Aug 24, 2020 · by Mariana Castro Evans

Exploring Authentication and Authorization with Keycloak

Sharing gained knowledge with the IT community

As Software Engineers, we constantly have to provide solutions. The problem is that sometimes we are not that familiar with the specific subject that we need to find a solution for. This exact scenario occurred in the summer of 2020, as a team and I were working on an internal project. We needed to program a solution for authentication and authorization and, as none of us had much experience in those areas, in order to provide an effective solution we invested time in researching. Afterwards, I was able to share a bit of what I learned with the tech community, both at the JUMP Conference and also at a webinar hosted by Women Who Code, Buenos Aires.

Quick & Concise

My first experience sharing my new knowledge with the tech community was at the JUMP Conference, an event organized by Media Chicas, a non-profit organization that promotes diversity in the tech industry. The event, which had to become virtual due to the COVID-19 pandemic, was an eleven-hour-long YouTube stream where many speakers shared their insights on various topics. In my case, I participated as a speaker in a lightning talk, which meant I had to present everything in only fifteen minutes. Summing up hours of research in a fifteen minute talk can be a bit of a challenge, but at the same time forced me to be concise. 

I was able to talk about authorization and authentication and present Keycloak, an open source identity and access management solution. The main concepts discussed were: 

  • Basic security concepts: authentication, authorization and access delegation
  • OAuth, OpenID Connect, and JWT as the most popular security standards
  • Keycloak as an open source solution for security


An In-Depth Presentation

The other experience was the webinar hosted by the WWC Buenos Aires. In this case, attendees had specifically signed up for this topic, so the format of the talk was long, technical and more in-depth. Having a substantial amount of time allowed me to share more theoretical content, and I was able to show some examples of code, for instance the configuration needed to secure an Angular App with OAuth and OpenID Connect:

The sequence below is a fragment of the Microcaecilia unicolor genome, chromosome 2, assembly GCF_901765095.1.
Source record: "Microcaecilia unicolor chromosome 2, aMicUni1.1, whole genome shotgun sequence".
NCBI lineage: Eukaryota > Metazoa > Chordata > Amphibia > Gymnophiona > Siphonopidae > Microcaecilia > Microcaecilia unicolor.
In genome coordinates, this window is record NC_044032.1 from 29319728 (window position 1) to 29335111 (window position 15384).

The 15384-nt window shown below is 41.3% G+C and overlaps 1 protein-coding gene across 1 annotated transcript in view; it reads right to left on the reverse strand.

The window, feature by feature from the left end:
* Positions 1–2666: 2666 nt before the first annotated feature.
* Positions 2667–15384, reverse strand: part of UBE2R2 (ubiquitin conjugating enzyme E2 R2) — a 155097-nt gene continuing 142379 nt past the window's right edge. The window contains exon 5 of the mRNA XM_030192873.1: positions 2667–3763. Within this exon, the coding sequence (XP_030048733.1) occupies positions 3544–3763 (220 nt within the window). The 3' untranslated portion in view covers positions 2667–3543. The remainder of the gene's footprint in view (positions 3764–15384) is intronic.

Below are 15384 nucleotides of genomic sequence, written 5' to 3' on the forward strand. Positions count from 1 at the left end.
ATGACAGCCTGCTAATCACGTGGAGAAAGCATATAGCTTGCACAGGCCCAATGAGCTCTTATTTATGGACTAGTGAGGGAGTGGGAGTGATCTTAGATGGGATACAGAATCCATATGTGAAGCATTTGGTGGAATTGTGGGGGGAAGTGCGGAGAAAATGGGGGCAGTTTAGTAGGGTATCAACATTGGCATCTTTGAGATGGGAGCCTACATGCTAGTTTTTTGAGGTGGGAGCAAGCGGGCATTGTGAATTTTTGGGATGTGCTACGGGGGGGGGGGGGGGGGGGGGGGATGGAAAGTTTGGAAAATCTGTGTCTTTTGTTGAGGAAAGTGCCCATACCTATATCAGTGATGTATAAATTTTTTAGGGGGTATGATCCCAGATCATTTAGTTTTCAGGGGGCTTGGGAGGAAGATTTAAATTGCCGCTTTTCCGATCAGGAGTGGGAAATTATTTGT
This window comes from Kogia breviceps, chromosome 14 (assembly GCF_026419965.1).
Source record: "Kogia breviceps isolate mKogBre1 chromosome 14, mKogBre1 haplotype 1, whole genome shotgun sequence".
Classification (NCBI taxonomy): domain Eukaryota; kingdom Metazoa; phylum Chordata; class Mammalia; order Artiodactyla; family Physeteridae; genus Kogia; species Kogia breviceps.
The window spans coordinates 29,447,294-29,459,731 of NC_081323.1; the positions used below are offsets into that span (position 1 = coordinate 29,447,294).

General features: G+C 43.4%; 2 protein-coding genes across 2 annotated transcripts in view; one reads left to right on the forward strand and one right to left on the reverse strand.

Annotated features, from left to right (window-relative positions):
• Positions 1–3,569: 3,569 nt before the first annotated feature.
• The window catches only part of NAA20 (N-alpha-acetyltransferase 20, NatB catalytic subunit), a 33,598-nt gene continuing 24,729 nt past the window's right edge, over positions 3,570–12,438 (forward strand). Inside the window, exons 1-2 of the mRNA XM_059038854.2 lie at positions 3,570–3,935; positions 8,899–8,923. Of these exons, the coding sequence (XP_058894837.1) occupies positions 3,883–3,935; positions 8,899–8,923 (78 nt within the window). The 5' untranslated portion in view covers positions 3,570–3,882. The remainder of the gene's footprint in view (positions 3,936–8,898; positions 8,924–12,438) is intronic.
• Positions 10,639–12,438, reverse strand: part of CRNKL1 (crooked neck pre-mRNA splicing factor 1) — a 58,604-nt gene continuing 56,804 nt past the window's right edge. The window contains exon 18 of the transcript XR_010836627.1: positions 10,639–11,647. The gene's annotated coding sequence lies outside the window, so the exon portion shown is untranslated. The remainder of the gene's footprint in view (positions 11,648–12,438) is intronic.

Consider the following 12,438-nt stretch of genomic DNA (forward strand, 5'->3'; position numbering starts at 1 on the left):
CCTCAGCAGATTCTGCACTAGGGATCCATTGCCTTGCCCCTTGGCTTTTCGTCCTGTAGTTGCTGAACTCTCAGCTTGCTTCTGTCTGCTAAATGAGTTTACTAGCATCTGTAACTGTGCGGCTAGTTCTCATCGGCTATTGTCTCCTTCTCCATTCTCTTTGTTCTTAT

I was also able to answer some questions, such as: 

  • Q: What do I need to know to secure my application?
    A: It is very important to get to know all the standards that you are going to use, so that you can design your security based on the best practices recommended by them.
  • Q: Can I use Postman to test my security?
    A: If what you’ve secured is an API, then yes, Postman is a tool that will help you test it.

While the webinar was taking place, the hosts from the WWC were listening carefully and posting summaries on their Twitter account. It was very rewarding to see that they were understanding everything perfectly and also sharing it with the IT community.

Learning new things is common for Software Engineers. Sometimes knowing little about a subject and being forced to learn more in-depth can become an opportunity to not only increase your technical background and experience, but also to share and help others in the tech community grow. 

Mariana Castro Evans

Mariana Castro Evans

Software Engineer
Mariana is a Software Engineer with over five years of experience as a .NET developer.
Mariana Castro Evans

Latest posts by Mariana Castro Evans

Share This Article

Post A Comment